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The microservices legend and our budgets capability


The battle of Gaugamela in 331 BCE between Alexander the Great and Darius III was one of the first battles that reach one million soldiers on the battlefield. Since, the military organisations had to reply to a critical question: "How to manage hundreds of thousands of soldiers"? To do it, kings, generals and presidents divided their troops into multiple entities such as Corps, Armies, Divisions or Companies then they attached a commandment, logistics, medical and administrative services to these entities. Today, in the modern armies (US, Russia, UK…), this organisation remains, but the rate of combatants ready to fight on the front represents less than 20 % of the global headcount. The commandment assigns the rest of the soldiers to administrative, logistic or medical services; so around 80% of the resources are dedicated to the army infrastructure to improve the combatant's efficiency. To maintain this complex infrastructure, the armies claim for a large national budget and long-term objectives.

Over the last centuries, the military organisation proved its reliability whatever the latitude or the political regime and even when crisis conditions occurred.

However, the military efficiency never convinced civil or governmental entities hiring hundreds or thousands of employees, to copy the military rules in extenso for their organisation and dedicate around 80% of their employees to improve the efficiency of the 20% remaining.

Today, this incompatibility between military and civil organisations finds an echo in the microservice architecture.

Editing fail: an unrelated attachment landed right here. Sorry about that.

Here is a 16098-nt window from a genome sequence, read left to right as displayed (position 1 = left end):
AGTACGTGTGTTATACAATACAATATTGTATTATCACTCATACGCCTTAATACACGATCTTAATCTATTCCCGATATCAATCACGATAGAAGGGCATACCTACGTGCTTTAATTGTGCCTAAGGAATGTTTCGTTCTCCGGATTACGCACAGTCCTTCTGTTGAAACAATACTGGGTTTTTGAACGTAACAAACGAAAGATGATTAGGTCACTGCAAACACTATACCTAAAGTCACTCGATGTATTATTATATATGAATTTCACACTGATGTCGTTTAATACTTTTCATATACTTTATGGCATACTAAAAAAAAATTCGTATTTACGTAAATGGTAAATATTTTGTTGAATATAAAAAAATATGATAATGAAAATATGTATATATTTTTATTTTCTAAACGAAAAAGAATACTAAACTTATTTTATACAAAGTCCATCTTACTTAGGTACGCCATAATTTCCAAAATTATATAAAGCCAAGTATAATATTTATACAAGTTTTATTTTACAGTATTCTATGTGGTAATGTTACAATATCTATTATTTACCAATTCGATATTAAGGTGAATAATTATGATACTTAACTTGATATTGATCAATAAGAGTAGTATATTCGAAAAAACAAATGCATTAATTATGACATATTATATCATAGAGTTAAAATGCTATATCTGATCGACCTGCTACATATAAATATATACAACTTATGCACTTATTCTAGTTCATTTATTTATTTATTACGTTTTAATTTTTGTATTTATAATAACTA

The microservices legend

A wonderful IT legend tells the young developers that in the 10's, large Internet companies such as Netflix, Google, eBay, Uber or Amazon, imagined a new architecture to develop their applications. This architecture promoted the isolation and the independence of small applications named "microservices". Since the architecture matched their requirements and demonstrated its efficiency, these companies used it for their developments and then succeed wonderfully. So, they created the "microservice architecture". The legend carries on telling that the valiant developers that use microservices will undoubtedly get the same glory than the GAFA and NATU developers.

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The reality

The legend is beautiful, but the historical reality is else.

At the beginning of the 10's, Internet companies overgrew, hiring more and more developers and managing thousands of projects; so much so that they faced the same challenge than the armies: "how to manage tens of thousands of developers without creating: dependencies between teams, long time to market and high maintenance cost?". In response to that challenge, the management had no other choice than enforcing chronologically: the independence of the development team, then the independence of the applications and at last the independence of the services.

For reliability and efficiency purposes, the IT management improved the services' autonomy (like in the army) and provided the services with development and DevOps teams, persistence systems, containers and independent infrastructures. So, a large part of the resources was dedicated to this new organisation with the objective to make the development more efficient.The constraints forced the Internet companies to apply rigorously, independence, isolation and encapsulation to all levels of their IT systems.The companies with generous budget dedicated to the R&D and large incomes to pay and maintain such a complex infrastructure, quickly developed this organisation. For this reason, this complex organisation was implemented by the GAFA and NATU first and not by the banks, insurances or any other legacy companies. We named this organisation the "Microservice Architecture".